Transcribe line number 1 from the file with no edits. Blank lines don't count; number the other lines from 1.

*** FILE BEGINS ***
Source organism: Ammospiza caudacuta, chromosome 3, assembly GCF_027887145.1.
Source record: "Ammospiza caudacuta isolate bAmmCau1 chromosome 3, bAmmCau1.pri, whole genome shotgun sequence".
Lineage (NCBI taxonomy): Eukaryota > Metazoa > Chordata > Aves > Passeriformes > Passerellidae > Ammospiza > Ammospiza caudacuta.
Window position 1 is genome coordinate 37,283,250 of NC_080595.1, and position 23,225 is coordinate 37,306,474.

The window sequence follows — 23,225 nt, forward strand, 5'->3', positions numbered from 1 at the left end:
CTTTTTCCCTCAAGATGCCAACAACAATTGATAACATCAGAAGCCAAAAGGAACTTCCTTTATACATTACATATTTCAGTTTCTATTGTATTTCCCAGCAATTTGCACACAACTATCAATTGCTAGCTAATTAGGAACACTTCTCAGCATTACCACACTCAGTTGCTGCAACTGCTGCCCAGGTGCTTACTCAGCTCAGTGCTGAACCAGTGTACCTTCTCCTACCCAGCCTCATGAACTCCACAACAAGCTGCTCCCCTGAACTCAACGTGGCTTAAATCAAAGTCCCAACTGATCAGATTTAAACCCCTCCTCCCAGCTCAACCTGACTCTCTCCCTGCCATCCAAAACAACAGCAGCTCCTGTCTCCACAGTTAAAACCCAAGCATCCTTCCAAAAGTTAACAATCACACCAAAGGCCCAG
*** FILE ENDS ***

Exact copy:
Source organism: Ammospiza caudacuta, chromosome 3, assembly GCF_027887145.1.